Second, it is unclear why a device search should be subject a lower threshold than is required for an officer to open and search mail at a border crossing, which requires “reasonable grounds to suspect” under the Customs Act. Inspecting a physical piece of mail is arguably less extensive and potentially less intrusive than a digital device that could contain texts, photos, personal documents and electronic mail potentially spanning several years.

Third, reasonable grounds to suspect is a flexible standard that would not unduly constrain border officials. In the Supreme Court of Canada’s recent decision in R v. Stairs it stated that “to establish reasonable suspicion the police require a constellation of objectively discernible facts assessed against the totality of the circumstances.

In Stairs, the Court elaborated that the standard required a “possibility” not probability, and that the assessment was “fact‑based, flexible, and grounded in common sense and practical, everyday experience” (para. 68). Although decided in a different context, this case suggests reasonable suspicion is not too rigid a threshold. 

As well, in R v. Pike the Ontario Superior Court of Justice rejected the Crown’s submissions that having a “reasonable grounds to suspect” standard would be too burdensome. The court further noted that (para. 77):

“[r]easonable suspicion has been held to meet constitutional requirements in other contexts and would impose a standard protective of the public interest at the border”

With these cases in mind, coupled with the heightened sensitivity and intrusiveness associated with the search of digital devices recognized by the courts, I am not convinced of the need for a lower standard than the well-established threshold of reasonable suspicion.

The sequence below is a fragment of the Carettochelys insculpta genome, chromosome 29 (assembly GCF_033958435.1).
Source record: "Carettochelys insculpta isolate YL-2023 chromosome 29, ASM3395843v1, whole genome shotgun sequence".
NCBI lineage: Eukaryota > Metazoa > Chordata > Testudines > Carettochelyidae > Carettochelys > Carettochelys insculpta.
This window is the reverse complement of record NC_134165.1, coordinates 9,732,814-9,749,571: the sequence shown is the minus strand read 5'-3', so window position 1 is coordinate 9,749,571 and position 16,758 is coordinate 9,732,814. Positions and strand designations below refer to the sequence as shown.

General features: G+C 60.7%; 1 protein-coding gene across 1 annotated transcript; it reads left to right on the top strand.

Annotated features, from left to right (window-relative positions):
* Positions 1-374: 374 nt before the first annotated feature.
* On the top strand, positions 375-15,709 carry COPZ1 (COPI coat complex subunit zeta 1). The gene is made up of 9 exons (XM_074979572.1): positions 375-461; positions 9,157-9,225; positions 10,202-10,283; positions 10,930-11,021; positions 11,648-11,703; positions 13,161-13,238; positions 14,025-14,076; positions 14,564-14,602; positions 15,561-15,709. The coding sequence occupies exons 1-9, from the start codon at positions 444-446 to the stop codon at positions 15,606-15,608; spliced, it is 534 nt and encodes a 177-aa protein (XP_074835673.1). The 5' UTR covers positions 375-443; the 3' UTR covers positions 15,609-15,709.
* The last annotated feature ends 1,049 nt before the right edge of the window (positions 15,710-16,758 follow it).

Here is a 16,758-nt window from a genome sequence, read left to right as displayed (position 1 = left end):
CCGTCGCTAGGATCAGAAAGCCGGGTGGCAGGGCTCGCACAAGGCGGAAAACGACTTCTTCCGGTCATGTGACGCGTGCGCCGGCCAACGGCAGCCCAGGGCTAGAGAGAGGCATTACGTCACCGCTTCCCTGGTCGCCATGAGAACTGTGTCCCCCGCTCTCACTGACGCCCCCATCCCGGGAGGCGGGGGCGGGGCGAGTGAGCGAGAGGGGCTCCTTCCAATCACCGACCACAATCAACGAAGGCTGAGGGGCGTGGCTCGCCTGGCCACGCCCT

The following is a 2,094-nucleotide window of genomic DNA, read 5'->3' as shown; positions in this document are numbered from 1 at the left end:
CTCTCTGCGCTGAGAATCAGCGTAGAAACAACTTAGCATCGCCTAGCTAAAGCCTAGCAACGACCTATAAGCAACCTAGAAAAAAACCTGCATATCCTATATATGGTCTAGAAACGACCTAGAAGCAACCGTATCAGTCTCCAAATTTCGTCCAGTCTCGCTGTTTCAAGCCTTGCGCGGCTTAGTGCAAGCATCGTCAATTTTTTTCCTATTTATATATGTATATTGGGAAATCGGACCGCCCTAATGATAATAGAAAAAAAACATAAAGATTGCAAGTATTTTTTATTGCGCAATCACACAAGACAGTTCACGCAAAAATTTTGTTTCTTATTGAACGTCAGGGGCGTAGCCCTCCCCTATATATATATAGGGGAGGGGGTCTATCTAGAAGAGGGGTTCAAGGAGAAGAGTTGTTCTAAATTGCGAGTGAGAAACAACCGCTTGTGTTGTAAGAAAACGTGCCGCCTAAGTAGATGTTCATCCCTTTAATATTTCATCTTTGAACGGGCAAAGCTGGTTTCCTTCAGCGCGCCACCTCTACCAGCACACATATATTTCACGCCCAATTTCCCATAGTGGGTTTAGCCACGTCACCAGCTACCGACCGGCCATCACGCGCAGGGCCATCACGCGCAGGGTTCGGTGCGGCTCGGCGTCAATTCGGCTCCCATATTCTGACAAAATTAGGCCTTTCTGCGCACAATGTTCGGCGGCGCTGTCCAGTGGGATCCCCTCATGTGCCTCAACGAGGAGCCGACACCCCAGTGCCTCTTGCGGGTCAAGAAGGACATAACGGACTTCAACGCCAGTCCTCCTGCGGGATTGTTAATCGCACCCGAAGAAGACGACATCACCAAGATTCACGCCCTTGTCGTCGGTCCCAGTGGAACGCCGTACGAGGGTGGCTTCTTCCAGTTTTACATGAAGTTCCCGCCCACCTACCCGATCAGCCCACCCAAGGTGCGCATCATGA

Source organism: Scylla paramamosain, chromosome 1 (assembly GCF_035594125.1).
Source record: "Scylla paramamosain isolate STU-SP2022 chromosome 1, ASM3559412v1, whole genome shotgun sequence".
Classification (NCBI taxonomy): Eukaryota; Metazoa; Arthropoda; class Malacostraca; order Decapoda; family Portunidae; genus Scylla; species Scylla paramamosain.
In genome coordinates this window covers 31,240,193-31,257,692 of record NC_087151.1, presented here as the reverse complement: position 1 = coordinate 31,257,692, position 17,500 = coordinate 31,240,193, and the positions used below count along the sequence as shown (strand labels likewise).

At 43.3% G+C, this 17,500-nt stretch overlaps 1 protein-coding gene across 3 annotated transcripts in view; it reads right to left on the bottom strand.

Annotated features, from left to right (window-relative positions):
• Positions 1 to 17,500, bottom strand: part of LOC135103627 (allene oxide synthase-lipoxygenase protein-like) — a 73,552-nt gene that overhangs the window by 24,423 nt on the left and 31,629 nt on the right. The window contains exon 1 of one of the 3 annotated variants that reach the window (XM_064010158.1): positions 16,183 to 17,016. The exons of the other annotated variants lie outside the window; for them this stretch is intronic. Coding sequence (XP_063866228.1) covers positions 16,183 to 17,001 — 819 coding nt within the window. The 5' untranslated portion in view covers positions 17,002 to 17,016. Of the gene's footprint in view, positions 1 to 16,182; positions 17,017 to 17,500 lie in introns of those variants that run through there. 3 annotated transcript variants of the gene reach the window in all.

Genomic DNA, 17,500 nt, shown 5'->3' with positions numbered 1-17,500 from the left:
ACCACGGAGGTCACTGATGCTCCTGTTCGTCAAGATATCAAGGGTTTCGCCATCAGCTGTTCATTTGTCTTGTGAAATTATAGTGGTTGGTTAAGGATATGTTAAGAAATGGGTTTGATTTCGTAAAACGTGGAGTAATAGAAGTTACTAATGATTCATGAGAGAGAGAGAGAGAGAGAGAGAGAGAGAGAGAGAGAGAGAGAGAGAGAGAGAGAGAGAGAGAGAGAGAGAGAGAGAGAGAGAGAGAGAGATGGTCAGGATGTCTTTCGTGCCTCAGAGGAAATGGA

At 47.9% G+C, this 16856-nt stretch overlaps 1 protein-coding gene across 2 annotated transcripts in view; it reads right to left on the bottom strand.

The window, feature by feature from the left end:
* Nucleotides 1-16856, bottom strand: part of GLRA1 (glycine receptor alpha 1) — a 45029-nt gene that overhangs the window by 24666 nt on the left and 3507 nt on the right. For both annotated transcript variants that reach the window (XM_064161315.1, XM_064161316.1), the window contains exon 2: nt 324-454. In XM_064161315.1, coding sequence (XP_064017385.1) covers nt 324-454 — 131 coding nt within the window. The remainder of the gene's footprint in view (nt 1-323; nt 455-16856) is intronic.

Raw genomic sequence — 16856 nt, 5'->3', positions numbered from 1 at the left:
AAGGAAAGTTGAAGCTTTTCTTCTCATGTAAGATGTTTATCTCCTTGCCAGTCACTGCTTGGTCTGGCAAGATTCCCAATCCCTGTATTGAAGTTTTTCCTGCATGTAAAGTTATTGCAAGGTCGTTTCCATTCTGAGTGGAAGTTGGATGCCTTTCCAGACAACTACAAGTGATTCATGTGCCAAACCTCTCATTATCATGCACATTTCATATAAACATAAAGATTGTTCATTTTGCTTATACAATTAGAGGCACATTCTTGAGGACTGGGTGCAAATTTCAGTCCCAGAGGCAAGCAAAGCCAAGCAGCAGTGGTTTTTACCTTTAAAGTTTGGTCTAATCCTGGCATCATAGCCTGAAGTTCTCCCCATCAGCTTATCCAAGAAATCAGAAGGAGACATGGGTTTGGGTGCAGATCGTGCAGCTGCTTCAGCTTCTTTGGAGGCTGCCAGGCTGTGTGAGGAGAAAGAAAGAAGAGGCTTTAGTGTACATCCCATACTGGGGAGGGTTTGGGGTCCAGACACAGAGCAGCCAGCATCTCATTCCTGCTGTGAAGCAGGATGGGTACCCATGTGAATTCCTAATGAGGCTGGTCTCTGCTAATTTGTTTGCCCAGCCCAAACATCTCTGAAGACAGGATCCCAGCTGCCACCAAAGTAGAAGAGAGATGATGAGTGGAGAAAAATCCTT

Elements missing from Bill S-7

Before I conclude, I would like to briefly mention a few important procedural and accountability requirements that should also be included within the legal framework in support of a defined threshold in the law, which were key issues raised in the course of our investigation of the CBSA with respect to the examination of digital devices.  These include:

  • Specific record-keeping requirements related to device searches, including obligations to document indicators justifying the search,
  • Ensuring certain technical procedures and requirements are in place to limit the scope of the search to only what is stored on the phone (e.g. disabling network connectivity),
  • Rules for password collection and retention limits, and
  • Mechanisms for complaints, redress, and independent oversight.

While these could be provided for by the Regulations, there is nothing currently in the Bill that would require these specific elements be included.

Conclusion

A search of a personal digital device is inherently intrusive and I believe important questions remain as to whether the novel threshold proposed in this Bill achieves the right balance. While my remarks today have focused on the threshold under the Customs Act, I would also point out that the same threshold would permit examinations under the Preclearance Act for a much broader scope of reasons. I would suggest that this aspect of the Bill is worthy of distinct consideration.

Thank you – and we would be happy to take your questions.